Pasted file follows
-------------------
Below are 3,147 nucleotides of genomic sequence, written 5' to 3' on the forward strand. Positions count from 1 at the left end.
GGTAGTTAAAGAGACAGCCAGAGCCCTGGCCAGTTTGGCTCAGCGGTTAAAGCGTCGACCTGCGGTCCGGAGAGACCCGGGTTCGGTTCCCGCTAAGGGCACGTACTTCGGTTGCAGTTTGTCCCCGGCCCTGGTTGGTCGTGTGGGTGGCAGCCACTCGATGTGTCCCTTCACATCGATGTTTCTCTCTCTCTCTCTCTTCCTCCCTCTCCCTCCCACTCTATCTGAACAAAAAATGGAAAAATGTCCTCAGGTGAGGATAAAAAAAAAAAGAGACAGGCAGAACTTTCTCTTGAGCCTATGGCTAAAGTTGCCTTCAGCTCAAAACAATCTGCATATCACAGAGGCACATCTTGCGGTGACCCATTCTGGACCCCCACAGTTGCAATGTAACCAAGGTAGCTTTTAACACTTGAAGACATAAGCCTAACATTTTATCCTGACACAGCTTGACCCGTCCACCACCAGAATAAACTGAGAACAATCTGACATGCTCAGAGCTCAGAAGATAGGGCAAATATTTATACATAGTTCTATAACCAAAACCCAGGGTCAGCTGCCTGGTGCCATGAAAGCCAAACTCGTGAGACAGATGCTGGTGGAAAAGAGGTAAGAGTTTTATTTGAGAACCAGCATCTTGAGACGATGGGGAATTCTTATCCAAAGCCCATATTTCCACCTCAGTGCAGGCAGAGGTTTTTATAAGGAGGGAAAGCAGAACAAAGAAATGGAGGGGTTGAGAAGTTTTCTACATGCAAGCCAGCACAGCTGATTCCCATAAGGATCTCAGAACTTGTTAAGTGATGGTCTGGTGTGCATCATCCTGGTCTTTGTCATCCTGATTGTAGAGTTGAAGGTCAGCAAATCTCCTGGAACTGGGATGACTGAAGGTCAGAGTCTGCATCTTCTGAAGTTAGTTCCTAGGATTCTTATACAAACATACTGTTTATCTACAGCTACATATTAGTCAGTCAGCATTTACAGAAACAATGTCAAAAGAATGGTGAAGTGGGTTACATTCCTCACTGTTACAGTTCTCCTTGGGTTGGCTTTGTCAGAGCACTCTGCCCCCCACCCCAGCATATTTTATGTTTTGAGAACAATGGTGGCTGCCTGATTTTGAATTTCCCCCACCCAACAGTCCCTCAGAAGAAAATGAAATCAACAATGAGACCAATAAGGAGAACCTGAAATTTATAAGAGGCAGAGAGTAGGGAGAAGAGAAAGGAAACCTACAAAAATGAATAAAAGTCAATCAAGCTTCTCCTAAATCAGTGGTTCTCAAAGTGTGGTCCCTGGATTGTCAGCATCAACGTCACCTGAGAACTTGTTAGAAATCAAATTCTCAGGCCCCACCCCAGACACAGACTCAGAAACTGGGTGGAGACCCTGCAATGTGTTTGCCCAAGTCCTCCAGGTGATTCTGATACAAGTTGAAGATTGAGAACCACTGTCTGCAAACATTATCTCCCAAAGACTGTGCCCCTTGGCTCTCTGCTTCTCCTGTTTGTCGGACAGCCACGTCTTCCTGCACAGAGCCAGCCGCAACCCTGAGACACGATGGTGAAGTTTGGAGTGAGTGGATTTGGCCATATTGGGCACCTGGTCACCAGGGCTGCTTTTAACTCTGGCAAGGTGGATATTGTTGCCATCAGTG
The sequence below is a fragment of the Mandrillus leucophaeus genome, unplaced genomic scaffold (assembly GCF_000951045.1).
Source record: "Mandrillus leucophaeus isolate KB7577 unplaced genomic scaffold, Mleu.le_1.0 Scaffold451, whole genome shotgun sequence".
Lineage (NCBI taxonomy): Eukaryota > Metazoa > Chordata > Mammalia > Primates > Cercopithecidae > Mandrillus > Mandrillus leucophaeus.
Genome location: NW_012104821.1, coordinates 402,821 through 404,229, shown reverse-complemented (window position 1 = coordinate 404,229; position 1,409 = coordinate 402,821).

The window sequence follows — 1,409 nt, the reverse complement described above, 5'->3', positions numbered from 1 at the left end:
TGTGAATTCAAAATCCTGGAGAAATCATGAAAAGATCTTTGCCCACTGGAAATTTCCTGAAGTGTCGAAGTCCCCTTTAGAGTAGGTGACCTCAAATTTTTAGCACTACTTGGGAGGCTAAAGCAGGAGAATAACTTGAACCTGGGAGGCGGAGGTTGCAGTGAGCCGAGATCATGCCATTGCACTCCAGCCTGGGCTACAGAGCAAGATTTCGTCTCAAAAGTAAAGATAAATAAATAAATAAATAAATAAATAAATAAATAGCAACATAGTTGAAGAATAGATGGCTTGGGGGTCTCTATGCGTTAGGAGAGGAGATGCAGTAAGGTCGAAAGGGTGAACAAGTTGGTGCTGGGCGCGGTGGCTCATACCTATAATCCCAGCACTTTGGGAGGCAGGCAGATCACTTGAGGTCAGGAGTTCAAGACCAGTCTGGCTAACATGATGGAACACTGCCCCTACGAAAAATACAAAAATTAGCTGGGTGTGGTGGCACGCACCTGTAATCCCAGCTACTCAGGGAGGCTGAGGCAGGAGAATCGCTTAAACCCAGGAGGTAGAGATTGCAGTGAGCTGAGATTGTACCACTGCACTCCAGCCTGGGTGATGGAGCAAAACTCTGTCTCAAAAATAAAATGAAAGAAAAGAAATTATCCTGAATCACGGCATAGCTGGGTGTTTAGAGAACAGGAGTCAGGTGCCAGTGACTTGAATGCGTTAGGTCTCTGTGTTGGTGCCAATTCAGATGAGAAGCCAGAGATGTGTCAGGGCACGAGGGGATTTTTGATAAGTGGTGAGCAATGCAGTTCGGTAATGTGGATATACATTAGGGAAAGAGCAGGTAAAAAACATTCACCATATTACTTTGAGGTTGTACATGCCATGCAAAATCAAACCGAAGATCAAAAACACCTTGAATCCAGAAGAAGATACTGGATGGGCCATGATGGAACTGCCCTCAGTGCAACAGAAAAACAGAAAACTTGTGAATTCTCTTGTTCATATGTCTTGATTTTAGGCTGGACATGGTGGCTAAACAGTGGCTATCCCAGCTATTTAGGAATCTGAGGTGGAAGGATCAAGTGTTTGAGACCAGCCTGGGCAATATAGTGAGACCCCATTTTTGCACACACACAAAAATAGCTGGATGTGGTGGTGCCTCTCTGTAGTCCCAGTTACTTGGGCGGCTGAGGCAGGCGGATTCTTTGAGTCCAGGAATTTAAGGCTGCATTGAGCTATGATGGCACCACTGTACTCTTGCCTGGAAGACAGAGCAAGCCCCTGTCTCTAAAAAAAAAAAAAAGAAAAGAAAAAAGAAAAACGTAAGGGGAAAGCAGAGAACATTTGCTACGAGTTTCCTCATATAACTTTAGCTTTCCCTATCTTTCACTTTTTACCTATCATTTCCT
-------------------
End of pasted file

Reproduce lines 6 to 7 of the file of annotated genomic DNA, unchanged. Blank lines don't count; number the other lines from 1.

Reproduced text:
Genome location: NW_012104821.1, coordinates 402,821 through 404,229, shown reverse-complemented (window position 1 = coordinate 404,229; position 1,409 = coordinate 402,821).

The window sequence follows — 1,409 nt, the reverse complement described above, 5'->3', positions numbered from 1 at the left end: